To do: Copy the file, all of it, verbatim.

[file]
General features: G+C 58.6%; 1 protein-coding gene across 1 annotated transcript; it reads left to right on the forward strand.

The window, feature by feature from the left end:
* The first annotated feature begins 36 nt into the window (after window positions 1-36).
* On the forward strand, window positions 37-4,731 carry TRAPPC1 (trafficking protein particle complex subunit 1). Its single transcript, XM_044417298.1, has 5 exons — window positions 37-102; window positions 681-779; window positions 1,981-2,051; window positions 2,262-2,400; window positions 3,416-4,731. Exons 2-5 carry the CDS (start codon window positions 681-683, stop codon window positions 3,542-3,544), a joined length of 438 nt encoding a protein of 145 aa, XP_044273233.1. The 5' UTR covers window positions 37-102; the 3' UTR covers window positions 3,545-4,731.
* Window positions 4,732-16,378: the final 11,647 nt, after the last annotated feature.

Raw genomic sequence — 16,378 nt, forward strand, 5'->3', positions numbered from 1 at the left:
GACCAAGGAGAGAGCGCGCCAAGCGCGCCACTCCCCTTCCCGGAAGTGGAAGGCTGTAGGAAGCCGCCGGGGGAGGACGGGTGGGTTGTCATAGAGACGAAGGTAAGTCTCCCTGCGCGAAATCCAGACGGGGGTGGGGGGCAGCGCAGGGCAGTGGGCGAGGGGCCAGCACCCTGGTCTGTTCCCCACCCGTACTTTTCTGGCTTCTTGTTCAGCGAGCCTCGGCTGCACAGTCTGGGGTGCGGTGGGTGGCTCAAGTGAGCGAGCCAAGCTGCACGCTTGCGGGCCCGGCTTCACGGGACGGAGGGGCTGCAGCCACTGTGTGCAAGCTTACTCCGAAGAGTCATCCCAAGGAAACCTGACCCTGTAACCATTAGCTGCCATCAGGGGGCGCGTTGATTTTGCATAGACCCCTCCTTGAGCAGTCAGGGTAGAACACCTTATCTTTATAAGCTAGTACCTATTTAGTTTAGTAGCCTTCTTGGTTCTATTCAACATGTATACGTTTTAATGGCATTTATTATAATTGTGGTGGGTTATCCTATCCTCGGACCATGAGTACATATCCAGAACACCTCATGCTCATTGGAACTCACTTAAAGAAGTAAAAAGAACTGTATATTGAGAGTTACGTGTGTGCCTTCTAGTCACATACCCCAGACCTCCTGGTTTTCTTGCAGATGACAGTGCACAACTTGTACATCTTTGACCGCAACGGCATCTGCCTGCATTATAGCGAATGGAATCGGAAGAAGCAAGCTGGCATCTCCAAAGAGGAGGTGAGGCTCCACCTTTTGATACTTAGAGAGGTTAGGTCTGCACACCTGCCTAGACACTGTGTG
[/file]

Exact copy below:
General features: G+C 58.6%; 1 protein-coding gene across 1 annotated transcript; it reads left to right on the forward strand.

The window, feature by feature from the left end:
* The first annotated feature begins 36 nt into the window (after window positions 1-36).
* On the forward strand, window positions 37-4,731 carry TRAPPC1 (trafficking protein particle complex subunit 1). Its single transcript, XM_044417298.1, has 5 exons — window positions 37-102; window positions 681-779; window positions 1,981-2,051; window positions 2,262-2,400; window positions 3,416-4,731. Exons 2-5 carry the CDS (start codon window positions 681-683, stop codon window positions 3,542-3,544), a joined length of 438 nt encoding a protein of 145 aa, XP_044273233.1. The 5' UTR covers window positions 37-102; the 3' UTR covers window positions 3,545-4,731.
* Window positions 4,732-16,378: the final 11,647 nt, after the last annotated feature.

Raw genomic sequence — 16,378 nt, forward strand, 5'->3', positions numbered from 1 at the left:
GACCAAGGAGAGAGCGCGCCAAGCGCGCCACTCCCCTTCCCGGAAGTGGAAGGCTGTAGGAAGCCGCCGGGGGAGGACGGGTGGGTTGTCATAGAGACGAAGGTAAGTCTCCCTGCGCGAAATCCAGACGGGGGTGGGGGGCAGCGCAGGGCAGTGGGCGAGGGGCCAGCACCCTGGTCTGTTCCCCACCCGTACTTTTCTGGCTTCTTGTTCAGCGAGCCTCGGCTGCACAGTCTGGGGTGCGGTGGGTGGCTCAAGTGAGCGAGCCAAGCTGCACGCTTGCGGGCCCGGCTTCACGGGACGGAGGGGCTGCAGCCACTGTGTGCAAGCTTACTCCGAAGAGTCATCCCAAGGAAACCTGACCCTGTAACCATTAGCTGCCATCAGGGGGCGCGTTGATTTTGCATAGACCCCTCCTTGAGCAGTCAGGGTAGAACACCTTATCTTTATAAGCTAGTACCTATTTAGTTTAGTAGCCTTCTTGGTTCTATTCAACATGTATACGTTTTAATGGCATTTATTATAATTGTGGTGGGTTATCCTATCCTCGGACCATGAGTACATATCCAGAACACCTCATGCTCATTGGAACTCACTTAAAGAAGTAAAAAGAACTGTATATTGAGAGTTACGTGTGTGCCTTCTAGTCACATACCCCAGACCTCCTGGTTTTCTTGCAGATGACAGTGCACAACTTGTACATCTTTGACCGCAACGGCATCTGCCTGCATTATAGCGAATGGAATCGGAAGAAGCAAGCTGGCATCTCCAAAGAGGAGGTGAGGCTCCACCTTTTGATACTTAGAGAGGTTAGGTCTGCACACCTGCCTAGACACTGTGTG